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Coronavirus crisis: How will Indian auto industry change post COVID-19 lockdown

Meghna Nair     May 5, 2020

Will the two-wheeler segment, especially its electric wing, help the Indian auto industry recover from what seems like a bleak few years ahead?

As we slowly move towards a Global Recession that will inevitably affect all economies around the world, especially with the IMF predicting negative growth rates for FY21 world over, it is now that we need our policymakers to prioritise their objectives. We need to not only overcome and salvage what this pandemic has done but also move forward with a plan that is confident yet purposeful.

But the question remains: will prioritising its work lead the government to eliminate what it considers softer issues, such as those relating to environmental degradation or public health?

The effects of this health crisis will have lasting implications for the economy; revised consumer preferences, demand shocks for most public services, tightened financial conditions, and of course, crashing commodity prices. But whether these changes will be permanent or require just a little bit more time to resume normalcy is something we will have to wait and watch. With consumer spending expected to tighten, build, and then shoot up, it is important for most major industries to re-strategise in order to insulate their employees against continued purchasing power negatives.

One such industry that has been at the forefront of the post-pandemic conversation is, of course, the Indian automotive industry. With most auto-stocks down by nearly 40-70% since February, the post-COVID-19 scenario might see consumers move away from all forms of shared mobility to more personal forms of transport.

An HSBC report on the same from last March suggests that despite this preference for social distancing and its effects on people's choice of transport, personal car sales are not expected to see a hike of more than 2%.

New 'Work from Home' trends that are expected to hit most white-collar professions such as IT and financial services, will also contribute to a reduction in the demand for cars thereupon.

While it is unlikely that most commuters of public forms of transport will suddenly now be able to afford a shift to personal four-wheelers, especially with the possibility of reduced incomes and slow lending by banks and NBFCs, it then becomes important for manufacturers to direct resources into further promoting the world's largest two-wheeler market and more importantly its electric wing. Contributing to 83% of EV sales in FY20, a push by manufacturers and policymakers into strengthening this segment would do well to yield positive results.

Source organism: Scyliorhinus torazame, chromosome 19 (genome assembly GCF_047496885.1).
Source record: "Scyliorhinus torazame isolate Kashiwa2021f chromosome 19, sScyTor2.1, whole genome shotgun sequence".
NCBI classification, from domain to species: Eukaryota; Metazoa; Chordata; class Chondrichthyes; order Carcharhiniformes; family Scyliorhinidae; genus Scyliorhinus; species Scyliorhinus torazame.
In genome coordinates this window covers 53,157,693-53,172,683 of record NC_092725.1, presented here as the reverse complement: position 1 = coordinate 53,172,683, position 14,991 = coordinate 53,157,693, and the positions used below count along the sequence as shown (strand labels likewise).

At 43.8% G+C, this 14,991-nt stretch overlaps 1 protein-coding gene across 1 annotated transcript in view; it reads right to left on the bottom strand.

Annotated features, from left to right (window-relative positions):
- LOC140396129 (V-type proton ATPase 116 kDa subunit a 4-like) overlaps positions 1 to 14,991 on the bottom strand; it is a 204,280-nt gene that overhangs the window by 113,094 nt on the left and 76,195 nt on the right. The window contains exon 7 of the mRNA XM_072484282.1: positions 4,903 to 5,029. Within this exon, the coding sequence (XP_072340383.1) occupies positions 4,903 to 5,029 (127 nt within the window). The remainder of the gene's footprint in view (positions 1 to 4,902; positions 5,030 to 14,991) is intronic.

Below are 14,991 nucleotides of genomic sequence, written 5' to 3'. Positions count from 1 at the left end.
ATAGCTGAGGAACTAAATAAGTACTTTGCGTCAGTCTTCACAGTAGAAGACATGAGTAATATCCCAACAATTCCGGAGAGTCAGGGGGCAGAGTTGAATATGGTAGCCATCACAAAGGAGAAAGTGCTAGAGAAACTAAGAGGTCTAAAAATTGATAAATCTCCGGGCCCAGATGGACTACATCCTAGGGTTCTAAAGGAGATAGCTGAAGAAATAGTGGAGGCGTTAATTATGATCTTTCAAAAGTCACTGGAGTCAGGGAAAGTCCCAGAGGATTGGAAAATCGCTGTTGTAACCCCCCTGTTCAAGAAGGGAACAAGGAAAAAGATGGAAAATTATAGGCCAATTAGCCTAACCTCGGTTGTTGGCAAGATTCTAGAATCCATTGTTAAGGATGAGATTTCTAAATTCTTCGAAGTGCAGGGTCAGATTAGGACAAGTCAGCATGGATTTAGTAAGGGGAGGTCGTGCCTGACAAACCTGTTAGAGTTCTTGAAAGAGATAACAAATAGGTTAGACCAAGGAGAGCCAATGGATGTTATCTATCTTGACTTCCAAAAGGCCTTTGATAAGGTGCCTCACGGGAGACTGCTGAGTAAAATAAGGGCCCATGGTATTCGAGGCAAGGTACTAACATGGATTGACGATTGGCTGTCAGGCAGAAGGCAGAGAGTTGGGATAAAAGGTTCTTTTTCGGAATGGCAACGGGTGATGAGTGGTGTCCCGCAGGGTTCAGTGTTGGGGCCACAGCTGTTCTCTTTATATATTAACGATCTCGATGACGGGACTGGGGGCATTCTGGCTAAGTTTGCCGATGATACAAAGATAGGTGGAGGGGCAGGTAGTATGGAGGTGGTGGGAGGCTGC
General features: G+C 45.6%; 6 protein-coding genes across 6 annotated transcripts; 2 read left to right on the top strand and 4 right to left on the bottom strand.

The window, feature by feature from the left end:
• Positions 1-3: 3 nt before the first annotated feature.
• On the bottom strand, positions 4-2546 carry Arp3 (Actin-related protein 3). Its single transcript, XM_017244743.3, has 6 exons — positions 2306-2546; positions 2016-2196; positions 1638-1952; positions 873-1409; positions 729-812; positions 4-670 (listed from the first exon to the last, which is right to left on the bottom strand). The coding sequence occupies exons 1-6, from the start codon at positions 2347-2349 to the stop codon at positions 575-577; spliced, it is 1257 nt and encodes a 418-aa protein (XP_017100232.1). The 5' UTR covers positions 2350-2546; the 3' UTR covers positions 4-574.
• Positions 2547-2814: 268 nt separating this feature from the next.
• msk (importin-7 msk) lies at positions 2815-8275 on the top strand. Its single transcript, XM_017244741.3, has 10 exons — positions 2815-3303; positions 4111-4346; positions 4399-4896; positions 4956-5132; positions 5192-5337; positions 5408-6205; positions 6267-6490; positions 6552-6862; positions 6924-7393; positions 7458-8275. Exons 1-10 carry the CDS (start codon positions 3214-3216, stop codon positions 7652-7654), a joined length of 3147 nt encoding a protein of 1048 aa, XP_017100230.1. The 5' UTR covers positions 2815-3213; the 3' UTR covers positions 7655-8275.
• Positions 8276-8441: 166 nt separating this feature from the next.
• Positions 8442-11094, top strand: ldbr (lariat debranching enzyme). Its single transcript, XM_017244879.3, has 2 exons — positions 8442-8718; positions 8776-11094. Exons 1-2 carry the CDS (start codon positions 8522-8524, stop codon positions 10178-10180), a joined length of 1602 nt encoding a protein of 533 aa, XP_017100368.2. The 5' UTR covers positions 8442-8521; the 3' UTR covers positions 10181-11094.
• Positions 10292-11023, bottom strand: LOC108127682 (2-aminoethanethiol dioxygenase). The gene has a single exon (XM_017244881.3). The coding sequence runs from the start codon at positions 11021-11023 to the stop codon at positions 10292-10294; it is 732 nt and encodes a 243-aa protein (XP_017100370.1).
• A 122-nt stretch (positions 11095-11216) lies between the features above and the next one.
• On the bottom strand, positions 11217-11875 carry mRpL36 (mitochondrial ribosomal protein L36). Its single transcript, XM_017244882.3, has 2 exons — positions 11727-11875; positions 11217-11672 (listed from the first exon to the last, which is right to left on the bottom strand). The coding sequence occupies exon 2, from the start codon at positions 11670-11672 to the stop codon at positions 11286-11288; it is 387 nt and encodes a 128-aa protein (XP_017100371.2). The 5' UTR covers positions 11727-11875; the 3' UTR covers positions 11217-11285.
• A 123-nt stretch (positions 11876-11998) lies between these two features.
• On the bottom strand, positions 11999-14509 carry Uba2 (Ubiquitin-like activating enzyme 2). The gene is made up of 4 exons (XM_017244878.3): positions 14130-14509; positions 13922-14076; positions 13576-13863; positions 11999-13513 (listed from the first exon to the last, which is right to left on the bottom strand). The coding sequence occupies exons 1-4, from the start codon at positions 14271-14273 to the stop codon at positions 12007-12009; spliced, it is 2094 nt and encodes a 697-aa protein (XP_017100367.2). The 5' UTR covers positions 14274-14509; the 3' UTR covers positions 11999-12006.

An ICE 360 survey conducted in 2016 revealed that 36% of all Indians, i.e. 1/3rd of the population not only own two-wheelers but also that it is the most preferred form of transport for the richest quintile of Indian commuters.

A possible scenario could be that the mid-high segment of vehicles stabilises first as the rich find their incomes least affected whereas the lower-income sections that are hit harder by unpaid wages and pay freezes take time to bounce back. However, those perceived health risks generate a lot of first-time consumers who now want to avoid public transit, the majority of whom are those that would be able to afford two-wheelers negates the same. That half the miles travelled in India are on two-wheelers, the inherent cost economics of an electric two-wheeler, falling battery prices in the global market as well as the low comparative long-run operating costs of ownership, only give a stronger reason to put in more resources into this segment.

While the average electric two-wheeler still continues to be more expensive than its ICE counterpart, battery swapping mechanisms, a strong potential market opportunity, could help reduce showroom prices by nearly 30%. Charging infrastructure options cost anywhere between Rs 5,000-10,000, depending on whether the consumer prefers setting up home chargers or relies on public charging options

A strong government policy push is important for the market segment to assume centre stage. However, unlike the European Commission, which has incorporated the Green Deal into its recovery strategy and assured the RE sector that it will not cut back on its work plan or timelines, such a commitment is not expected of Indian policymakers. Therefore, to assume market trends, tap into opportunities, and push for growth and recovery is the only way we can move forward.

With two-wheeler sales spread out more evenly across the country than other categories and expected to rise to nearly 47 million units by the year 2030, now is the time for stakeholders to push for more such electric options. The auto industry's national importance when it comes to generating GDP and the rising income levels in India should further work towards stabilising this sector sooner than later.

Recovery strategies cannot afford to exclude our green transition ambitions or be inconsiderate of the many targets different sectors of the economy have set for themselves. The RE and the automobile sector may have to take a backseat when it comes to the government's push for policies, but have to then use individual market strategies to keep themselves relevant.

(The author is a final year Master's student of Public Policy at the Jindal School of Governance and Public Policy. She is currently interning with the Centre for Energy Finance at the Council on Energy, Environment and Water (CEEW) in New Delhi.)

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